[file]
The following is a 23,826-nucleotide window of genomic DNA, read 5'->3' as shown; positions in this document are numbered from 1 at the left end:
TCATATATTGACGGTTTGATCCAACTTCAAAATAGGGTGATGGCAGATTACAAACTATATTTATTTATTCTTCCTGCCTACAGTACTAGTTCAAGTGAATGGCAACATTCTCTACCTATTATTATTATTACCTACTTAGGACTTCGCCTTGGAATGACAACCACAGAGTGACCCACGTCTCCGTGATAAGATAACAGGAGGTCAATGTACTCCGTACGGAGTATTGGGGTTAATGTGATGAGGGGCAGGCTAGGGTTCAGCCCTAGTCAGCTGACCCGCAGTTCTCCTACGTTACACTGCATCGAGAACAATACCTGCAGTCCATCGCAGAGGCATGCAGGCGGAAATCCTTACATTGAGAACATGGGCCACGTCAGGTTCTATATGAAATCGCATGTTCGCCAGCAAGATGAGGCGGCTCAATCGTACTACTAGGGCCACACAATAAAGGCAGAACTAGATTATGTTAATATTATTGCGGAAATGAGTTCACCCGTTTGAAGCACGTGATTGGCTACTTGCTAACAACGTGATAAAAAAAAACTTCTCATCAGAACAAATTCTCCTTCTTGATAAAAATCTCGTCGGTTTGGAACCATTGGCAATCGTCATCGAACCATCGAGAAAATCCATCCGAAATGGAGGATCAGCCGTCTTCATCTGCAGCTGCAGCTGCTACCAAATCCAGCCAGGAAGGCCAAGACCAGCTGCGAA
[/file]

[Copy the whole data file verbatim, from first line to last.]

The following is a 23,826-nucleotide window of genomic DNA, read 5'->3' as shown; positions in this document are numbered from 1 at the left end:
TCATATATTGACGGTTTGATCCAACTTCAAAATAGGGTGATGGCAGATTACAAACTATATTTATTTATTCTTCCTGCCTACAGTACTAGTTCAAGTGAATGGCAACATTCTCTACCTATTATTATTATTACCTACTTAGGACTTCGCCTTGGAATGACAACCACAGAGTGACCCACGTCTCCGTGATAAGATAACAGGAGGTCAATGTACTCCGTACGGAGTATTGGGGTTAATGTGATGAGGGGCAGGCTAGGGTTCAGCCCTAGTCAGCTGACCCGCAGTTCTCCTACGTTACACTGCATCGAGAACAATACCTGCAGTCCATCGCAGAGGCATGCAGGCGGAAATCCTTACATTGAGAACATGGGCCACGTCAGGTTCTATATGAAATCGCATGTTCGCCAGCAAGATGAGGCGGCTCAATCGTACTACTAGGGCCACACAATAAAGGCAGAACTAGATTATGTTAATATTATTGCGGAAATGAGTTCACCCGTTTGAAGCACGTGATTGGCTACTTGCTAACAACGTGATAAAAAAAAACTTCTCATCAGAACAAATTCTCCTTCTTGATAAAAATCTCGTCGGTTTGGAACCATTGGCAATCGTCATCGAACCATCGAGAAAATCCATCCGAAATGGAGGATCAGCCGTCTTCATCTGCAGCTGCAGCTGCTACCAAATCCAGCCAGGAAGGCCAAGACCAGCTGCGAA